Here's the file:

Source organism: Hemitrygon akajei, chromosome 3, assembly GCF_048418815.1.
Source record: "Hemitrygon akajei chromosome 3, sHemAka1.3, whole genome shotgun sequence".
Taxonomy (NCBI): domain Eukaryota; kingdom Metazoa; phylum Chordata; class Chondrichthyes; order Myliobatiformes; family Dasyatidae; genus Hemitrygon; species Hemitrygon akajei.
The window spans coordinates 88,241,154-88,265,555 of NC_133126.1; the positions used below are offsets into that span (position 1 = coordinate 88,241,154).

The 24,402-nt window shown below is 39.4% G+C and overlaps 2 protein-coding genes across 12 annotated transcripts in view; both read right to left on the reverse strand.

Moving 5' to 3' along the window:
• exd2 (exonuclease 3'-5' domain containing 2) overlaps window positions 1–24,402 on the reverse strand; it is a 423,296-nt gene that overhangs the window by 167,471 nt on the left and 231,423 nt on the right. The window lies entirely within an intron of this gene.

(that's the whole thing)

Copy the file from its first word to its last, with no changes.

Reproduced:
Source organism: Hemitrygon akajei, chromosome 3, assembly GCF_048418815.1.
Source record: "Hemitrygon akajei chromosome 3, sHemAka1.3, whole genome shotgun sequence".
Taxonomy (NCBI): domain Eukaryota; kingdom Metazoa; phylum Chordata; class Chondrichthyes; order Myliobatiformes; family Dasyatidae; genus Hemitrygon; species Hemitrygon akajei.
The window spans coordinates 88,241,154-88,265,555 of NC_133126.1; the positions used below are offsets into that span (position 1 = coordinate 88,241,154).

The 24,402-nt window shown below is 39.4% G+C and overlaps 2 protein-coding genes across 12 annotated transcripts in view; both read right to left on the reverse strand.

Moving 5' to 3' along the window:
• exd2 (exonuclease 3'-5' domain containing 2) overlaps window positions 1–24,402 on the reverse strand; it is a 423,296-nt gene that overhangs the window by 167,471 nt on the left and 231,423 nt on the right. The window lies entirely within an intron of this gene.